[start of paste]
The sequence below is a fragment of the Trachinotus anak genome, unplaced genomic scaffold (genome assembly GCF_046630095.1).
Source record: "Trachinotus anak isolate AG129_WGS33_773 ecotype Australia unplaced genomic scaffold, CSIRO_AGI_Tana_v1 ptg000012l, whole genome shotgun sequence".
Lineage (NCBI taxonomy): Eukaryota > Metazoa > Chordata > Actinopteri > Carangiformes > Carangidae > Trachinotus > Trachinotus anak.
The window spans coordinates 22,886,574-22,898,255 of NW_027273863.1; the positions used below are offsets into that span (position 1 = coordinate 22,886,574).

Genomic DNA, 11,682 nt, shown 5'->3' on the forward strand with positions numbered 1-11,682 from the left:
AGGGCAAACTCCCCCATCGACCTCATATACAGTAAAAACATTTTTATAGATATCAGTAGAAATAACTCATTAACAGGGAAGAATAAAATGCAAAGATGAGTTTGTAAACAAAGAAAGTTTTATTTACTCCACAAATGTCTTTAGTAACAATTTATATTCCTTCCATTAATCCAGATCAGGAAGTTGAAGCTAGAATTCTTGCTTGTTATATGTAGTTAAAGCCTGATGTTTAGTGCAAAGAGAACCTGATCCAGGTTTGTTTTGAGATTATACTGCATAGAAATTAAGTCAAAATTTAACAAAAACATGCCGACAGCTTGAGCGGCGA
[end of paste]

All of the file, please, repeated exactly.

The sequence below is a fragment of the Trachinotus anak genome, unplaced genomic scaffold (genome assembly GCF_046630095.1).
Source record: "Trachinotus anak isolate AG129_WGS33_773 ecotype Australia unplaced genomic scaffold, CSIRO_AGI_Tana_v1 ptg000012l, whole genome shotgun sequence".
Lineage (NCBI taxonomy): Eukaryota > Metazoa > Chordata > Actinopteri > Carangiformes > Carangidae > Trachinotus > Trachinotus anak.
The window spans coordinates 22,886,574-22,898,255 of NW_027273863.1; the positions used below are offsets into that span (position 1 = coordinate 22,886,574).

Genomic DNA, 11,682 nt, shown 5'->3' on the forward strand with positions numbered 1-11,682 from the left:
AGGGCAAACTCCCCCATCGACCTCATATACAGTAAAAACATTTTTATAGATATCAGTAGAAATAACTCATTAACAGGGAAGAATAAAATGCAAAGATGAGTTTGTAAACAAAGAAAGTTTTATTTACTCCACAAATGTCTTTAGTAACAATTTATATTCCTTCCATTAATCCAGATCAGGAAGTTGAAGCTAGAATTCTTGCTTGTTATATGTAGTTAAAGCCTGATGTTTAGTGCAAAGAGAACCTGATCCAGGTTTGTTTTGAGATTATACTGCATAGAAATTAAGTCAAAATTTAACAAAAACATGCCGACAGCTTGAGCGGCGA